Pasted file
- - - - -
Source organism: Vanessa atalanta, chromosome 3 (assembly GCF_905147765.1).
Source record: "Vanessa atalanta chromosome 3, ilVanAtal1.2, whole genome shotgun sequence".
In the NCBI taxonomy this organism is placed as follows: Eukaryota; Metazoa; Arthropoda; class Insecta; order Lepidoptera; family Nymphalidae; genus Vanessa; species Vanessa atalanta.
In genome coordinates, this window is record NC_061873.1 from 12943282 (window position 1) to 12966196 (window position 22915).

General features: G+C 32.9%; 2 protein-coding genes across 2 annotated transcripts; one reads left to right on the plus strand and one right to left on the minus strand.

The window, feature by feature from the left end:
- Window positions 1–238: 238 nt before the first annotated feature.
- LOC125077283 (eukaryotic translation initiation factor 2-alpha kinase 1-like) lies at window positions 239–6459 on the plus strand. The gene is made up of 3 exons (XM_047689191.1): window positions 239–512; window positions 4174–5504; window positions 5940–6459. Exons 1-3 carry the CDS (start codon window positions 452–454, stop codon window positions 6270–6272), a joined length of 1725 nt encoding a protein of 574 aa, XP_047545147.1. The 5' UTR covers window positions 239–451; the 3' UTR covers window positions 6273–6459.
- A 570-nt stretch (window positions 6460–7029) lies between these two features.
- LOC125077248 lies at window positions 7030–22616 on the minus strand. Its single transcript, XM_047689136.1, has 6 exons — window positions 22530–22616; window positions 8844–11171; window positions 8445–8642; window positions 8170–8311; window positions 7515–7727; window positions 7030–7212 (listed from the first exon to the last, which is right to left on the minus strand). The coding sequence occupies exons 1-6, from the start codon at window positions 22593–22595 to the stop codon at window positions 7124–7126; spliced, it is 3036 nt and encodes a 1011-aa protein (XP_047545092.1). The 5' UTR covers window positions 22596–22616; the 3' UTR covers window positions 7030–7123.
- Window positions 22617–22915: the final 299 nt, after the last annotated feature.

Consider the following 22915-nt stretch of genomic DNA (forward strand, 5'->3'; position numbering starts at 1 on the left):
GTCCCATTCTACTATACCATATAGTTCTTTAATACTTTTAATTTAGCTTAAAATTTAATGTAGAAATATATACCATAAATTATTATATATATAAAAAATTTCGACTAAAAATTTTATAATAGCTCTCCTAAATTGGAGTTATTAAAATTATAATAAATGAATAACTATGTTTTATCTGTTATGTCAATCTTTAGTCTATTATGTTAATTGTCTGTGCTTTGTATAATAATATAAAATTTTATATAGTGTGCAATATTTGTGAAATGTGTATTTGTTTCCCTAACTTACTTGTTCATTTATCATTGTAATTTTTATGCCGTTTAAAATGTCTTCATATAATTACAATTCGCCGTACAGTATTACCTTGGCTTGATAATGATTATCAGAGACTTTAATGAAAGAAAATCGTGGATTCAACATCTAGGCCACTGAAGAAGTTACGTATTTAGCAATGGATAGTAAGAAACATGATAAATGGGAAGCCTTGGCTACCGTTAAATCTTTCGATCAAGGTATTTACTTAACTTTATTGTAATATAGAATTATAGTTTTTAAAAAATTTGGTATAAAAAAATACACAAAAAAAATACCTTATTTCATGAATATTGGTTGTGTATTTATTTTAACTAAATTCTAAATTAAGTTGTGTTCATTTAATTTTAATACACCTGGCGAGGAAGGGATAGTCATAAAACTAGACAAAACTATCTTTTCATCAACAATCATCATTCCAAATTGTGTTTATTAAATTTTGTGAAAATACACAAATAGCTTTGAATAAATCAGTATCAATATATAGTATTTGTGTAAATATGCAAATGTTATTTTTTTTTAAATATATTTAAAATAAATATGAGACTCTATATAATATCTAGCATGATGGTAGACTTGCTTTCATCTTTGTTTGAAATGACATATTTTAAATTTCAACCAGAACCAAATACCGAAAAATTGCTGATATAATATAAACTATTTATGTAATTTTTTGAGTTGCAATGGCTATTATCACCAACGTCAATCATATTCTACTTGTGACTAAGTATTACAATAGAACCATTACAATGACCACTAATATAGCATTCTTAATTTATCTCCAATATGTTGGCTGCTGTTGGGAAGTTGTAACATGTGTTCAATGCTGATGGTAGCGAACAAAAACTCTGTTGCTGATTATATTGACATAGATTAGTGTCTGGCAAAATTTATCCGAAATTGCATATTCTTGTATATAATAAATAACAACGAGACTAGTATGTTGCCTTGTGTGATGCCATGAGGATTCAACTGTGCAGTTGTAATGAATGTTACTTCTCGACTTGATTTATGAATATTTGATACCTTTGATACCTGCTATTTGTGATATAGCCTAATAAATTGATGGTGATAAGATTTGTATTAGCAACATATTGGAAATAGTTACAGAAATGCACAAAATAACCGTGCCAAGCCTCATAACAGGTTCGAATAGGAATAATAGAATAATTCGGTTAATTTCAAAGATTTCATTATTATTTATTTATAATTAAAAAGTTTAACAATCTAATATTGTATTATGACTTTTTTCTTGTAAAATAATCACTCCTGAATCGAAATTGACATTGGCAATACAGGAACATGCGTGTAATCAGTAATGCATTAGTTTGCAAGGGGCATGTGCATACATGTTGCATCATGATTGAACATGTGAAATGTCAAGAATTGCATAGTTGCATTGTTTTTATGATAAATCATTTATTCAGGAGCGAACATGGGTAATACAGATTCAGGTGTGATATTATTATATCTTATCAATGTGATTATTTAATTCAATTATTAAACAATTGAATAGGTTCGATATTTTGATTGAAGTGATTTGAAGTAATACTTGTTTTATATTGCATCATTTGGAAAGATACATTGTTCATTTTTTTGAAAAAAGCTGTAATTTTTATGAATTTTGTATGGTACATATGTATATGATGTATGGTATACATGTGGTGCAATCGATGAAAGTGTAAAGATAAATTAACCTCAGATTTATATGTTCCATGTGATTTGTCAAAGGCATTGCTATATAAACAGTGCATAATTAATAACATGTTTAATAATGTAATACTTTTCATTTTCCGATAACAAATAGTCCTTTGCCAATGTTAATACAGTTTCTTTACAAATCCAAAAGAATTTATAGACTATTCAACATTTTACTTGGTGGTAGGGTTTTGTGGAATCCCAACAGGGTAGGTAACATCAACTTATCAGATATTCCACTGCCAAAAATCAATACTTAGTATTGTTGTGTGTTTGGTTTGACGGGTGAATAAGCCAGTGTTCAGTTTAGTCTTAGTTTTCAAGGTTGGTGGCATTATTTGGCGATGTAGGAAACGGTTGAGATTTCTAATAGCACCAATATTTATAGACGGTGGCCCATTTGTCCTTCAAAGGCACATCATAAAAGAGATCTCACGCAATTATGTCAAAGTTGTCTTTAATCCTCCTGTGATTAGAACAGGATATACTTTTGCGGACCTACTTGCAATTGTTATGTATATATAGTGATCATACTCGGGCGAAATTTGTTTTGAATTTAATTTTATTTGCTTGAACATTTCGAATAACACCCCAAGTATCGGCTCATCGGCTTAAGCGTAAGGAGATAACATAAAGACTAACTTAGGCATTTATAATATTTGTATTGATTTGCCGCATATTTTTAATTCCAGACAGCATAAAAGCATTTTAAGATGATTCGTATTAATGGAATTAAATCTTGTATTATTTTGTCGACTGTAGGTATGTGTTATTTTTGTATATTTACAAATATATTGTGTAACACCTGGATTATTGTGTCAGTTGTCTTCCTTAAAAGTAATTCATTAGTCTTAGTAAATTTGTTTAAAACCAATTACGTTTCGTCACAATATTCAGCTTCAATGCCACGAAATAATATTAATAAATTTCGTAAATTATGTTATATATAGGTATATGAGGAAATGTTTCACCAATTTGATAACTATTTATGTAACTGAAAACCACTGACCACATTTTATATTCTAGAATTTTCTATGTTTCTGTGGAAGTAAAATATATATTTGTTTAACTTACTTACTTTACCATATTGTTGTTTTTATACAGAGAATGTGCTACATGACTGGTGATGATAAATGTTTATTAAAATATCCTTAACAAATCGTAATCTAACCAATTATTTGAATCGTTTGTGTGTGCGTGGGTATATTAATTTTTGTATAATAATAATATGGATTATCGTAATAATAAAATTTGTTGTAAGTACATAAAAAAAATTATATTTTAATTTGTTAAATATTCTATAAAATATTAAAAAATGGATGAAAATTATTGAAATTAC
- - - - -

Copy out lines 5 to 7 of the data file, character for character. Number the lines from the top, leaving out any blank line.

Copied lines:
General features: G+C 32.9%; 2 protein-coding genes across 2 annotated transcripts; one reads left to right on the plus strand and one right to left on the minus strand.

The window, feature by feature from the left end:
- Window positions 1–238: 238 nt before the first annotated feature.